***


 

Article in the Toronto Star

Saturday, October 9


Not long after the Highlands and Islands Tour got back onto the road, they were joined by Toronto Star reporter, Brendan Kennedy, for two days of life on the road with an Otesha tour.  It's entitled 'Determined activists ride on for fallen friend' and is especially interested in how the team is trying to honor the life of their lost team mate, Andrew, by continuing their tour.  Here is an excerpt from the article:

‘They use theatre to educate young people about how their everyday choices affect the environment and the world, performing to audiences from kindergarden to Grade 12.

They live out their environmental message with religious conviction, but they also know they are not going to convince anyone with pedantic lectures.

“Activists don’t have enough fun,” said Stefi Van Wijk, who at 18 is the group’s youngest member — and arguably the most energetic. “We’re trying to change that.”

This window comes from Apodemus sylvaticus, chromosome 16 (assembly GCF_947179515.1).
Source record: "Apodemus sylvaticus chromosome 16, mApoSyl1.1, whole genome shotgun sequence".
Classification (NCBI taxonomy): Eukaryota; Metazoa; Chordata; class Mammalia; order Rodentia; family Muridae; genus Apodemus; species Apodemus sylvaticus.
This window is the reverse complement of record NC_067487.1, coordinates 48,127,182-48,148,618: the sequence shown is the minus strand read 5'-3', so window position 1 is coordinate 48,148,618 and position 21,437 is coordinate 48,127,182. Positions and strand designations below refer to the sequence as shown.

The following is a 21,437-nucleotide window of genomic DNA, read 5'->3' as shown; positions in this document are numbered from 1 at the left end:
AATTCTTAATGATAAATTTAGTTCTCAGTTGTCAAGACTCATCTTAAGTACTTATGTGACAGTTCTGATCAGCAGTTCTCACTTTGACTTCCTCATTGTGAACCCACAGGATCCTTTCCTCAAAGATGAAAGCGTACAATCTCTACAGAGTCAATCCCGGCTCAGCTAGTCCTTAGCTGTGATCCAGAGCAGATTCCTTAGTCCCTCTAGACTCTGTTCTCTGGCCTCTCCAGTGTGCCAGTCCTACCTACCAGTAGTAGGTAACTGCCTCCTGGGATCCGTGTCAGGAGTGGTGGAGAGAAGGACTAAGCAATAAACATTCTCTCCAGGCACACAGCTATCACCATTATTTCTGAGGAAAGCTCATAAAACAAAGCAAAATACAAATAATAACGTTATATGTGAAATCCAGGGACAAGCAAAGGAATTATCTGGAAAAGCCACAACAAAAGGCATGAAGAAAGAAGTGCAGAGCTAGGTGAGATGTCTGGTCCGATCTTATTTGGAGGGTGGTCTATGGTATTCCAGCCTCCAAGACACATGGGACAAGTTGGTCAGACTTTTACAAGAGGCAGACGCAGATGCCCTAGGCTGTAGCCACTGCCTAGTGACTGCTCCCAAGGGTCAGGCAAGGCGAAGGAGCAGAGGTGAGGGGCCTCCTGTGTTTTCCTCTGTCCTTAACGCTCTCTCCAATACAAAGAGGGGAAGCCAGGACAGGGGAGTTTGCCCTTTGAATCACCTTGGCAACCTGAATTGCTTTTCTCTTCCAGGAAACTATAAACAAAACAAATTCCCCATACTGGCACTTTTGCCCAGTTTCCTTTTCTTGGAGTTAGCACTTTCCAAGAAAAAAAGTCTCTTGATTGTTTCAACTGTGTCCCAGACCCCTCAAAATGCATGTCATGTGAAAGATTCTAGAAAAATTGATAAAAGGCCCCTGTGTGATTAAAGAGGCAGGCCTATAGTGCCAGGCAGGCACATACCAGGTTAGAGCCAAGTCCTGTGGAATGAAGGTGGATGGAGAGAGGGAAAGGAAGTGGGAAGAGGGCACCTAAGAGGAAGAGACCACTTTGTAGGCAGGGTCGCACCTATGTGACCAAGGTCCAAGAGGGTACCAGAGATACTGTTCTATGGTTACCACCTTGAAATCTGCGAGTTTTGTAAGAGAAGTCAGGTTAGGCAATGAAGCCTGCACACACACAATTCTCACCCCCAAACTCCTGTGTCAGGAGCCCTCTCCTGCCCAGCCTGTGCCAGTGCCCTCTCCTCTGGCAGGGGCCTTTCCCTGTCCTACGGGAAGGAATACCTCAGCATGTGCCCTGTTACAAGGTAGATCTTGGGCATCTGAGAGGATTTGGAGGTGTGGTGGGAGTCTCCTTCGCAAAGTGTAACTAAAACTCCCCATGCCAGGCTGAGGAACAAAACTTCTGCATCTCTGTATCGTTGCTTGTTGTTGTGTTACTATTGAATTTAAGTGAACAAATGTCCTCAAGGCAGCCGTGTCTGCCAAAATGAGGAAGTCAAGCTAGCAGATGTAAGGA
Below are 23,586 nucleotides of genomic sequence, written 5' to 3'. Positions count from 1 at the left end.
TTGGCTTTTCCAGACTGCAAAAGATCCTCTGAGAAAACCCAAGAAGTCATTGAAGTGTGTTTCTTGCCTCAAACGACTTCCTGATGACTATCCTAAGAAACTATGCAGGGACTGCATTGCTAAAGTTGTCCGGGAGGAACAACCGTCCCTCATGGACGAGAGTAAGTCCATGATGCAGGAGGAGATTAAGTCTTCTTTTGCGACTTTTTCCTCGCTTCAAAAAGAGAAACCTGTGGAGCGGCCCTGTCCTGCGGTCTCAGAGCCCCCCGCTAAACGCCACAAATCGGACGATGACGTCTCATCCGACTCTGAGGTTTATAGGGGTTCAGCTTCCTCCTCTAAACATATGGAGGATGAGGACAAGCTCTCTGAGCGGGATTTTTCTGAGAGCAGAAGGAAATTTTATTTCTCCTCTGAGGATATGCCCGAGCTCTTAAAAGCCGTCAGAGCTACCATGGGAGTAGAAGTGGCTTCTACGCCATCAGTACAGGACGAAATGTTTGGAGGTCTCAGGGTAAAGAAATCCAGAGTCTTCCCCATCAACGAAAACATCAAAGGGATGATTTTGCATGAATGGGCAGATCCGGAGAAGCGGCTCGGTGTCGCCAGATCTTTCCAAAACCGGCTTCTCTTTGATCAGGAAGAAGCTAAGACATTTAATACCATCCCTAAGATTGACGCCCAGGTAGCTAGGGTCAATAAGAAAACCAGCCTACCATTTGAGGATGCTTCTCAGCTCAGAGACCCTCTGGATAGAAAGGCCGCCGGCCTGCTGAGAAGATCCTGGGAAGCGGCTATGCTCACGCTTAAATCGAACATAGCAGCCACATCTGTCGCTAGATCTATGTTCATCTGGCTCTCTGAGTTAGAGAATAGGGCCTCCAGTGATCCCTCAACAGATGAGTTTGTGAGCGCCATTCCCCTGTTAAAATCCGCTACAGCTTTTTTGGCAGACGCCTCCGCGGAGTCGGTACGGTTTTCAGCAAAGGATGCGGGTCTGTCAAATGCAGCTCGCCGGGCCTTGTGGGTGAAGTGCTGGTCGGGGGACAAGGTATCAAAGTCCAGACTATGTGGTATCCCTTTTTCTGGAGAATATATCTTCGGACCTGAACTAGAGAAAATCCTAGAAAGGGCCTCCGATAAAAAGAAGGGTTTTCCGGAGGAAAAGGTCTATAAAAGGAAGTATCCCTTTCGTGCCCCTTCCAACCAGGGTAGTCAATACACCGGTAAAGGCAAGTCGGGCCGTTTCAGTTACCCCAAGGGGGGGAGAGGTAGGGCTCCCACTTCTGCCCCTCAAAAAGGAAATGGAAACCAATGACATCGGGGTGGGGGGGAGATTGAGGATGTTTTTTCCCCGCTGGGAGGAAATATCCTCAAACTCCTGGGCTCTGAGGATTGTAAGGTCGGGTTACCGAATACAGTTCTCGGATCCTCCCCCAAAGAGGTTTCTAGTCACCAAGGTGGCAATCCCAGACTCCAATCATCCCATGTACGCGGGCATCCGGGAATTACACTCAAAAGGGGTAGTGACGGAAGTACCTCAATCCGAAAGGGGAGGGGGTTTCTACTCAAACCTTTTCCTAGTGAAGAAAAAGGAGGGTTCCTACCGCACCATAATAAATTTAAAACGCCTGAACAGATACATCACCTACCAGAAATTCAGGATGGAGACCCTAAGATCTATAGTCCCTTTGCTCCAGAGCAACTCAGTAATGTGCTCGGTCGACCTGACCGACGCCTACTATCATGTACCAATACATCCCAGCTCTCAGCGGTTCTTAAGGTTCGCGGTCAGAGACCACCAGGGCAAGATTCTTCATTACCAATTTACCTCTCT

They also recognize that in order to improve a community, a person has to lead by example — you must walk the talk.

The Ottawa-based charity is unique in its direct, local actions and global outlook.

Its members form an intense bond after only a few days of training and from then on refer to themselves as family.

“If we were not strong from the beginning,” said Marie-Hélène Beaudry, an animated and dreadlocked 23-year-old from Montreal, “we would not be here today.”

Click here to read the rest of the article. 


***

 

A Compilation of Highlands and Islands Short Stories

Thursday, October 7

Remembering Andrew
By Makeda Zook